Superiority of reduced-intensity allogeneic transplantation over conventional treatment for relapse of Hodgkin's lymphoma following autologous stem cell transplantation.
AuthorsThomson, Kirsty J
Peggs, Karl S
Milligan, Donald W
Morris, Emma C
Goldstone, Anthony H
Linch, David C
AffiliationDepartment of Haematology, Royal Free and University College Medical School, London, UK. email@example.com
MetadataShow full item record
AbstractThis study compares outcome of reduced-intensity conditioned transplant (RIT) with outcome of conventional non-transplant therapy in patients with Hodgkin's lymphoma relapsing following autograft. There were 72 patients in two groups who had relapsed, and received salvage therapy with chemotherapy+/-radiotherapy. One group (n=38) then underwent alemtuzumab-containing RIT. The second group-historical controls (n=34), relapsing before the advent of RIT-had no further high-dose therapy. This group was required to respond to salvage therapy and live for over 12 months post-relapse, demonstrating potential eligibility for RIT, had this been available. Overall survival (OS) from diagnosis was superior following RIT (48% at 10 years versus 15%; P=0.0014), as was survival from autograft (65% at 5 years versus 15%; P< or =0.0001). For the RIT group, OS at 5 years from allograft was 51%, and in chemoresponsive patients was 58%, with current progression-free survival of 42%. Responses were seen in 8 of 15 patients receiving donor lymphocyte infusions (DLI) for relapse/progression, with durable remission in five patients at median follow-up from DLI of 45 months (28-55). These data demonstrate the potential efficacy of RIT in heavily pre-treated patients whose outlook with conventional therapy is dismal, and provide evidence of a clinically relevant graft-versus-lymphoma effect.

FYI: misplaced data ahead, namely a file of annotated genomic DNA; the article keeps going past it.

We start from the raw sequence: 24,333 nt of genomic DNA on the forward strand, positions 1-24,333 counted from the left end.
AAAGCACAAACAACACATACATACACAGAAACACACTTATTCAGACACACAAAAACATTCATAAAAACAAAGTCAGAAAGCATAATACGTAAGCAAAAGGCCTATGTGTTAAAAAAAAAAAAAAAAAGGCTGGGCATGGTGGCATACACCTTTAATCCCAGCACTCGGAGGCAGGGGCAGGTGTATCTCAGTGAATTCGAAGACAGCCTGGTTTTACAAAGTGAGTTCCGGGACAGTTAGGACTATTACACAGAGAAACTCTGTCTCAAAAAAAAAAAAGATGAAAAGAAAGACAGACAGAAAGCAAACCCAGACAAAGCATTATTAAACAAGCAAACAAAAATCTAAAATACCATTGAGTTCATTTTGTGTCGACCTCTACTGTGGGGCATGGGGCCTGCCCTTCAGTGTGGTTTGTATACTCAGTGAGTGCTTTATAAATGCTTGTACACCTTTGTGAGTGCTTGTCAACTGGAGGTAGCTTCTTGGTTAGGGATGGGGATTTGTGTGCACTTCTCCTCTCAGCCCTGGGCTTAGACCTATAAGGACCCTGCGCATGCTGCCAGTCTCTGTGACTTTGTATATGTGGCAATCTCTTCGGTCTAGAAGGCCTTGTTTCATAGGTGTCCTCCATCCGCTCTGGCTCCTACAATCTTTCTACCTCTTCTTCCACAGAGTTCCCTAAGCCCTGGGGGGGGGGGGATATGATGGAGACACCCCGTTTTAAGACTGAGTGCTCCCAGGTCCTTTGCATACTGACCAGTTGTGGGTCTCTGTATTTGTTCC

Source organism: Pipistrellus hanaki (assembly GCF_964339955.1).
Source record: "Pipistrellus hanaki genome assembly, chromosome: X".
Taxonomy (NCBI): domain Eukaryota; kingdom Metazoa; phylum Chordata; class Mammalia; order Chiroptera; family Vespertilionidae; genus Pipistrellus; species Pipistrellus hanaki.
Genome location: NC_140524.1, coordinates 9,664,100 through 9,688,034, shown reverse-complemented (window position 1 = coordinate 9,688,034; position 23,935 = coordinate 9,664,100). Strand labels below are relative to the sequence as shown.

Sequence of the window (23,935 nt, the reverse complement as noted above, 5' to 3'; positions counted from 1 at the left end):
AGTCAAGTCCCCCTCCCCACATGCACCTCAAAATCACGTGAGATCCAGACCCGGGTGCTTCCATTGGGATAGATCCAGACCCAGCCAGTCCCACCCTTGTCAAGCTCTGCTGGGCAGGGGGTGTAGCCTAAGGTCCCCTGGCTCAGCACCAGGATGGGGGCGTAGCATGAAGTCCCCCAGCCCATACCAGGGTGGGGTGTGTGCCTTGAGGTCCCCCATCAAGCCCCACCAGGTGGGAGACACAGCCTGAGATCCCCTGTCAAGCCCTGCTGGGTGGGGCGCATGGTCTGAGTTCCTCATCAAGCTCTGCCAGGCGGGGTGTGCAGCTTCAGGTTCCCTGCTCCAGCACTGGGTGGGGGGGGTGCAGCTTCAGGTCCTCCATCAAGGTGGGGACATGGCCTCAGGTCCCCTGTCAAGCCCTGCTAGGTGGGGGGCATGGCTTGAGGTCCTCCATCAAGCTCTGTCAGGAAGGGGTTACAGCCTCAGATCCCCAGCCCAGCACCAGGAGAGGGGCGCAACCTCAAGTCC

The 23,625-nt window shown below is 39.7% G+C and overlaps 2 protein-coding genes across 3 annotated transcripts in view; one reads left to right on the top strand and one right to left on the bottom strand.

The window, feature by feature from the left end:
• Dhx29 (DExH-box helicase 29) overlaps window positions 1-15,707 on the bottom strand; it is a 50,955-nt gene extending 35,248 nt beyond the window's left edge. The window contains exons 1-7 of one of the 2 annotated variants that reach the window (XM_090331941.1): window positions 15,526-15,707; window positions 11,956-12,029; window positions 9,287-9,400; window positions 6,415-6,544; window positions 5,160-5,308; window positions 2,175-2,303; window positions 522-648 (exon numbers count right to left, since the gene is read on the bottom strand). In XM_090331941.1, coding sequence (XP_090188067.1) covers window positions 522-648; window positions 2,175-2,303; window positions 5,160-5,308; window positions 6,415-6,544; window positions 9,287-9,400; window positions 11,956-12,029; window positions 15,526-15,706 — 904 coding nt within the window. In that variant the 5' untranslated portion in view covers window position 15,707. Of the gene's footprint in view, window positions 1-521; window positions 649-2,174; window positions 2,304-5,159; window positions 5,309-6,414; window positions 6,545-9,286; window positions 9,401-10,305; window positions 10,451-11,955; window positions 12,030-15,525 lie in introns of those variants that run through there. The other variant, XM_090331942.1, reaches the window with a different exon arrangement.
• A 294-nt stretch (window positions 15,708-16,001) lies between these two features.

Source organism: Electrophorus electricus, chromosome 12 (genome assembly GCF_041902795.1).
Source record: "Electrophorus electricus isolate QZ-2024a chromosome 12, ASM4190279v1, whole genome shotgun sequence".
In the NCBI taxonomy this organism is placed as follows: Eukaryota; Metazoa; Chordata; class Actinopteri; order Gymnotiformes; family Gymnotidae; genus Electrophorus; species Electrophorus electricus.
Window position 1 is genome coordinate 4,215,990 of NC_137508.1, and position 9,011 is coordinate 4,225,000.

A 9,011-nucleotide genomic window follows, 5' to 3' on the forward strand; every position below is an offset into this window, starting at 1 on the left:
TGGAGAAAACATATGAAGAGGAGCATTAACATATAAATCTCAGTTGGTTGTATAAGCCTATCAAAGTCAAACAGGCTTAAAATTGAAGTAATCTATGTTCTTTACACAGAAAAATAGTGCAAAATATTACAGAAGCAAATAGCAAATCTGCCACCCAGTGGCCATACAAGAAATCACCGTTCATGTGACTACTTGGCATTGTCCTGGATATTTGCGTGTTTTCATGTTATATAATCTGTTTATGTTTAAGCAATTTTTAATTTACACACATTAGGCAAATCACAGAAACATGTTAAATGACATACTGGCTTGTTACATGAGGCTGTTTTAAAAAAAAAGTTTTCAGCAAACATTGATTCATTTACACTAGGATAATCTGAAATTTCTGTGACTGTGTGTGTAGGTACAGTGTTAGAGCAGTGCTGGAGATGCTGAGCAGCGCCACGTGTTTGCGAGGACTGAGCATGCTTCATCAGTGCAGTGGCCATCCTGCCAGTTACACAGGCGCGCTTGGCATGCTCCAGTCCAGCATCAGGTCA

CitationSuperiority of reduced-intensity allogeneic transplantation over conventional treatment for relapse of Hodgkin's lymphoma following autologous stem cell transplantation. 2008, 41 (9):765-70 Bone Marrow Transplant.
JournalBone Marrow Transplantation
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